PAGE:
Although the state Department of Environmental Conservation extended the deadline for drafting regulations to oversee shale exploration, local business and energy groups are asking for an end to the delay.
Last month prior to the DEC extending its deadline, a group of landowners, farmers, businesses, industry and construction trade groups called for state officials to move forward with shale gas development.
''We are ready to move forward on shale gas development," said Mike Elmendorf, The Associated General Contractors of New York State president and chief executive officer. ''From Pennsylvania to Colorado, we've seen that shale gas development is proven to be safe. It will pump billions of dollars into New York's economy and generate tax revenue to help rebuild our deteriorating infrastructure."
Bill Gill, Independent Oil & Gas Association of New York executive director, said the natural gas industry has an outstanding safety record in New York state.
''The more than 5,000 men and women currently employed here are proud of that, and they are eager to welcome more New Yorkers to this workforce,'' he said. ''The energy industry is essential to our society. These are solid, well-paying jobs, from laborers to scientists.''
Sponsoring organizations include the Associated General Contractors of New York, Business Council of New York State, Friends of Natural Gas NY, Greater Binghamton Chamber of Commerce, Independent Oil & Gas Association of New York, Joint Landowners Coalition of New York, Rebuild New York Now, Southern Tier Economic Growth, Unshackle Upstate and Farm Bureaus representing Broome, Chemung, Chenango, Schuyler, Sullivan, Steuben and Tioga counties.
LOCAL STATE REPRESENTATIVES OPINIONS
State Assemblyman Andy Goodell, R-C-I-Chautauqua County, said the first commercial natural gas well in the nation was drilled in Fredonia in 1821.
''Chautauqua County now has more natural gas wells than an other county in New York state, about 5,000 wells, the vast majority of which have been fracked. Fracking has been done safely in Chautauqua County for more than 60 years,'' he said. ''New York state should move forward quickly to allow drilling for Marcellus natural gas, consistent with appropriate environmental standards to address the larger volume of fracking fluids that are used for these deeper wells.''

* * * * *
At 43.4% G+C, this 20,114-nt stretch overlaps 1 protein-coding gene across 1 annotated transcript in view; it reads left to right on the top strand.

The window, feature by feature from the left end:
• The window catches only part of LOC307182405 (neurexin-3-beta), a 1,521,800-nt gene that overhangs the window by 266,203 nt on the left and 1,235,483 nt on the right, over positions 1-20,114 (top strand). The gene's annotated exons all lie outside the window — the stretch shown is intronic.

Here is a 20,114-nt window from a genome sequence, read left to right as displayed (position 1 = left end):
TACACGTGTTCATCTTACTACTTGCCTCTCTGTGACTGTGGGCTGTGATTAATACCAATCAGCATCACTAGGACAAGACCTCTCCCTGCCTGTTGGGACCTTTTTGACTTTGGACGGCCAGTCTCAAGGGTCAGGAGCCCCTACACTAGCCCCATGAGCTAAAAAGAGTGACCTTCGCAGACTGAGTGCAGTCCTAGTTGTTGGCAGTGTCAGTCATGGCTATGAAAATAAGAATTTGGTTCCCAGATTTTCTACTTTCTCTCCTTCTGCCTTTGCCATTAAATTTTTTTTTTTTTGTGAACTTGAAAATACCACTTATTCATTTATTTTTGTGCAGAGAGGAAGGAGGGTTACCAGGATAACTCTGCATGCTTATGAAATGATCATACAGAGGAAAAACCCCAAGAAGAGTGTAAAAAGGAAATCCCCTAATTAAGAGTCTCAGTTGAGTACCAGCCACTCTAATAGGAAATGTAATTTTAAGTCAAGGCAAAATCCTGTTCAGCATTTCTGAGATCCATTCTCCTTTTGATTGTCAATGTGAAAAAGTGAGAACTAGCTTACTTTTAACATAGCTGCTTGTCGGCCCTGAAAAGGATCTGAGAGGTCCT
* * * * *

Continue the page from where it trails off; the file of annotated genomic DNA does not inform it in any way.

Goodell said from a financial perspective, the Marcellus natural gas would result in lower natural gas costs to New York consumers. It would also result in lower electric costs as utilities switch from more expensive coal to the less expensive natural gas. Lower utility costs would help both residents and businesses, and would help make New York state more business competitive. The revenues to local landowners would also be a great boost to the local economy.
''From an environmental perspective, the switch by utilities from coal to natural gas will result in a dramatic reduction in greenhouse gases,'' he said. ''Indeed, natural gas is one of the cleanest fuels available in the world. Already, the amount of greenhouse gases produced in the United States has dropped below the amounts produced 20 years ago because of the switch from coal to natural gas, according to a recent report from the federal government.''
Goodell said there have been several bills proposed in the state Assembly to impose a legislative moratorium or to shut down the oil and gas industry.
''I have opposed these bills on the floor of the Assembly because these bills would have a serious adverse impact on the local economy and the environment,'' he said. ''The local oil and gas industry employs about 4,500 people in Western New York according to (New York State Energy Research and Development Authority). Natural gas drilling has an estimated $150 to $200 million impact on the economy, plus all the royalties paid to local landowners.''
State Sen. Catharine Young, R-C-I-Olean, said regulations must be put in place to ensure drilling is done safely.
''Currently, hydraulic fracturing is under the authority of Gov. (Andrew) Cuomo, not the state Legislature. More specifically, the Department of Environmental Conservation is working on drafting regulations to oversee shale exploration. The DEC recently extended the deadline for regulations by 90 days, giving them more time to finalize proposals. The 90-day extension also coincides with when the DEC expects the Department of Health's review to be completed,'' she said.
Young added a new comment period begins on Dec. 12. To date, the DEC has already received more than 80,000 comments on the topic and the DEC commissioner, Joseph Martens, said he anticipates the regulations will be completed soon.
CONGRESSMAN REED'S OPINION
U.S. Rep. Tom Reed of the 23rd congressional district has posted on his website that, ''Our country has been blessed with plentiful reserves of natural gas. The Marcellus Shale, in our own back yard, is one domestic energy source that should be developed. A Penn State University study concludes there are recoverable reserves of at least 489 trillion cubic feet of natural gas in the Marcellus Shale, which is enough to meet our country's natural gas needs for the next 100 years, at current consumption levels."